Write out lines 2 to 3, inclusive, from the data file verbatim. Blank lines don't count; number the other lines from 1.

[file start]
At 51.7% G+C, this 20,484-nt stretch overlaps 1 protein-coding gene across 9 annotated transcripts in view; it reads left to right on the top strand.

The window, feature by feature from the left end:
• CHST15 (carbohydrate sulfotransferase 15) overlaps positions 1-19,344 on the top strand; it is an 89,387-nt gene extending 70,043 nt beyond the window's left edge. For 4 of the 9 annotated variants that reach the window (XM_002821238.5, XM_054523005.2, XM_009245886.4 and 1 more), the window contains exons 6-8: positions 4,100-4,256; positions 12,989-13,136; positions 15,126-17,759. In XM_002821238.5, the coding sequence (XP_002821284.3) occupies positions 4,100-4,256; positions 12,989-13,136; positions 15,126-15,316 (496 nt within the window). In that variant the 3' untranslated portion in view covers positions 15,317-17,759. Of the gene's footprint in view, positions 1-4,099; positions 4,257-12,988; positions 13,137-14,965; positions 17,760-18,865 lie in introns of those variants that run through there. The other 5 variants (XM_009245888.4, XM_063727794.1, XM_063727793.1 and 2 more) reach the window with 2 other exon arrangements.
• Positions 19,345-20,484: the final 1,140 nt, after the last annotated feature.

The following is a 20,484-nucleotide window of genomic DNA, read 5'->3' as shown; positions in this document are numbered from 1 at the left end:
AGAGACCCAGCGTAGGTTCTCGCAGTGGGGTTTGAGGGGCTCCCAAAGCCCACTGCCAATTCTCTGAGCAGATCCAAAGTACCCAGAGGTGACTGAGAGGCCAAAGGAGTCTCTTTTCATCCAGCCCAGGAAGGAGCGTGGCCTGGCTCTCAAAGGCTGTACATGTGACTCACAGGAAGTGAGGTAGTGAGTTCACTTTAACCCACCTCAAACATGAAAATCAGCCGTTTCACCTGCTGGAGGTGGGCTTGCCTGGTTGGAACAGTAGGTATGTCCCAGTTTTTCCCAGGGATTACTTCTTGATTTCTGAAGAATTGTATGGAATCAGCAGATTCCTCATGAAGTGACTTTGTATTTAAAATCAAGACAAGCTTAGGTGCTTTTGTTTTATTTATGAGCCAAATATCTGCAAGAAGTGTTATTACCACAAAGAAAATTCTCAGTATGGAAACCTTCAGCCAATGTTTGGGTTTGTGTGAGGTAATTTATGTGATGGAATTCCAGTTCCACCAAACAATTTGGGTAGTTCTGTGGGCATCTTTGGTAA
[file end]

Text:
The window, feature by feature from the left end:
• CHST15 (carbohydrate sulfotransferase 15) overlaps positions 1-19,344 on the top strand; it is an 89,387-nt gene extending 70,043 nt beyond the window's left edge. For 4 of the 9 annotated variants that reach the window (XM_002821238.5, XM_054523005.2, XM_009245886.4 and 1 more), the window contains exons 6-8: positions 4,100-4,256; positions 12,989-13,136; positions 15,126-17,759. In XM_002821238.5, the coding sequence (XP_002821284.3) occupies positions 4,100-4,256; positions 12,989-13,136; positions 15,126-15,316 (496 nt within the window). In that variant the 3' untranslated portion in view covers positions 15,317-17,759. Of the gene's footprint in view, positions 1-4,099; positions 4,257-12,988; positions 13,137-14,965; positions 17,760-18,865 lie in introns of those variants that run through there. The other 5 variants (XM_009245888.4, XM_063727794.1, XM_063727793.1 and 2 more) reach the window with 2 other exon arrangements.